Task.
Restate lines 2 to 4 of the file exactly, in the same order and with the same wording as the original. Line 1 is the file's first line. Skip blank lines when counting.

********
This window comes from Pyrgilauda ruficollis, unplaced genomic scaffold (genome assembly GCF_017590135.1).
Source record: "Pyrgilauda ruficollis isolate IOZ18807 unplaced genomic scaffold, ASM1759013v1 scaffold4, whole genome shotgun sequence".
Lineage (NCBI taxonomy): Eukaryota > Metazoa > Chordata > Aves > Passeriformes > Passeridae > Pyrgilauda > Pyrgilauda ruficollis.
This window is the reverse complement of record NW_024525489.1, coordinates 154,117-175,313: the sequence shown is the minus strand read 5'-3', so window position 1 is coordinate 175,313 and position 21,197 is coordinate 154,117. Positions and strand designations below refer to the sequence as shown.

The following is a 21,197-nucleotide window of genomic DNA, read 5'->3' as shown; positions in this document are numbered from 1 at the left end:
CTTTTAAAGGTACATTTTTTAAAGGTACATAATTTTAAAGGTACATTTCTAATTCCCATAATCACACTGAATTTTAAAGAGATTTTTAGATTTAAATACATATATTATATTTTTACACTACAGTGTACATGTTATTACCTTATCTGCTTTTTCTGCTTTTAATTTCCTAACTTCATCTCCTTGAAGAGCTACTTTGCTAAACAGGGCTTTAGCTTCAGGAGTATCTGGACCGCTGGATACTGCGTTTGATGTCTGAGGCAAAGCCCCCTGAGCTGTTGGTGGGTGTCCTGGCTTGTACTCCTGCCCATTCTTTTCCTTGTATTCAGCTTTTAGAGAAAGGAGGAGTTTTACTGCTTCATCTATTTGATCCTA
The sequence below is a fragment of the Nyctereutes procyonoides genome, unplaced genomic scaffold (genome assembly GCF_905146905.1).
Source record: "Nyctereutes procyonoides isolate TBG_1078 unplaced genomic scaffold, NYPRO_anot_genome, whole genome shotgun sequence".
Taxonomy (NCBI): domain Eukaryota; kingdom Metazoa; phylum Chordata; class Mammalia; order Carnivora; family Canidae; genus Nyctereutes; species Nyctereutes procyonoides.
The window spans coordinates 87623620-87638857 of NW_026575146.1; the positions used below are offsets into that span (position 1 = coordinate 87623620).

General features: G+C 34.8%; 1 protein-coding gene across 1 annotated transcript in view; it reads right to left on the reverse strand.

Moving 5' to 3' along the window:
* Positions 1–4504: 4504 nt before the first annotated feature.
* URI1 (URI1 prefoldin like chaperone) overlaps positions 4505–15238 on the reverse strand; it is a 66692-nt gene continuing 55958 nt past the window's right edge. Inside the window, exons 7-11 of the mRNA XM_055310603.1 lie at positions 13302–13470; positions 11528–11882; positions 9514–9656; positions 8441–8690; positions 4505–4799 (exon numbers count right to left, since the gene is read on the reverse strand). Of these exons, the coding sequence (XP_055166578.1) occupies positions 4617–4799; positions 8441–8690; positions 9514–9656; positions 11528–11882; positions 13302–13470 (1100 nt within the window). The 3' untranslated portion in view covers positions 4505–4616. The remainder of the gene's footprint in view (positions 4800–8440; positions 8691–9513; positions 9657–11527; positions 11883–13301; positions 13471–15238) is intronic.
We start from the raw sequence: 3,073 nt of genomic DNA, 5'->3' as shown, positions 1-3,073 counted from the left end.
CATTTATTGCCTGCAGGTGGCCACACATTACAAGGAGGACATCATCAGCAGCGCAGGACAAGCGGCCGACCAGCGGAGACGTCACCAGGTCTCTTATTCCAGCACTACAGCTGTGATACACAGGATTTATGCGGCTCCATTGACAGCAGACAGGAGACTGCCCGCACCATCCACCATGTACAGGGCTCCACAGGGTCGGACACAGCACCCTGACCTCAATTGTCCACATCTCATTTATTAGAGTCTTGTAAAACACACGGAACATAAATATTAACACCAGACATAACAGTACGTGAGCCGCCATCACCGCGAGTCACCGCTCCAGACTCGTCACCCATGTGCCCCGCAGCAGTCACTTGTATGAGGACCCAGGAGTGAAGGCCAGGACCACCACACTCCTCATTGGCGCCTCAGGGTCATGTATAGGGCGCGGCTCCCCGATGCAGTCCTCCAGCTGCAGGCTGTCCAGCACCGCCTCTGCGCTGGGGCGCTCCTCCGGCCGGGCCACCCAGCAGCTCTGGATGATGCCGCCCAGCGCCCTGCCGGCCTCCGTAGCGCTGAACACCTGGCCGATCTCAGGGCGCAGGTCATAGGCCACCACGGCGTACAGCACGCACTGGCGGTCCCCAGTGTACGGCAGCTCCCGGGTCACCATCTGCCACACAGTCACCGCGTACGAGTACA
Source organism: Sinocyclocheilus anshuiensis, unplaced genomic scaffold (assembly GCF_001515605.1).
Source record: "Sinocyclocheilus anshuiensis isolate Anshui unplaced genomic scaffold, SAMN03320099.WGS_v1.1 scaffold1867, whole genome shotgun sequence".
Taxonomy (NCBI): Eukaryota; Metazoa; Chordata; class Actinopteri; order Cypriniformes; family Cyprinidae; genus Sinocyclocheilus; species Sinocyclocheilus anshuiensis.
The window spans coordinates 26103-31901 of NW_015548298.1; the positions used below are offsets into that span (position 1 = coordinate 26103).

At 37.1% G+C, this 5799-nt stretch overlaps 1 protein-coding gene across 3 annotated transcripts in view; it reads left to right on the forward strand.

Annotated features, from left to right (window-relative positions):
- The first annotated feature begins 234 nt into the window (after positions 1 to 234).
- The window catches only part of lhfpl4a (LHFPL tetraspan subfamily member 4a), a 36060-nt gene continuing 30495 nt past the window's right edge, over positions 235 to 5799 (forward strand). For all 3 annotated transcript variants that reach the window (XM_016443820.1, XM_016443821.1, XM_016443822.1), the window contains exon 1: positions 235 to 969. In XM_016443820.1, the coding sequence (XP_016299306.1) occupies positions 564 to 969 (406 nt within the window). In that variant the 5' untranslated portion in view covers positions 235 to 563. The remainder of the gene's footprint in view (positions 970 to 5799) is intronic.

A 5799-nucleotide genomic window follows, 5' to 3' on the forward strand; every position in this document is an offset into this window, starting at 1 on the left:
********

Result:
Source record: "Pyrgilauda ruficollis isolate IOZ18807 unplaced genomic scaffold, ASM1759013v1 scaffold4, whole genome shotgun sequence".
Lineage (NCBI taxonomy): Eukaryota > Metazoa > Chordata > Aves > Passeriformes > Passeridae > Pyrgilauda > Pyrgilauda ruficollis.
This window is the reverse complement of record NW_024525489.1, coordinates 154,117-175,313: the sequence shown is the minus strand read 5'-3', so window position 1 is coordinate 175,313 and position 21,197 is coordinate 154,117. Positions and strand designations below refer to the sequence as shown.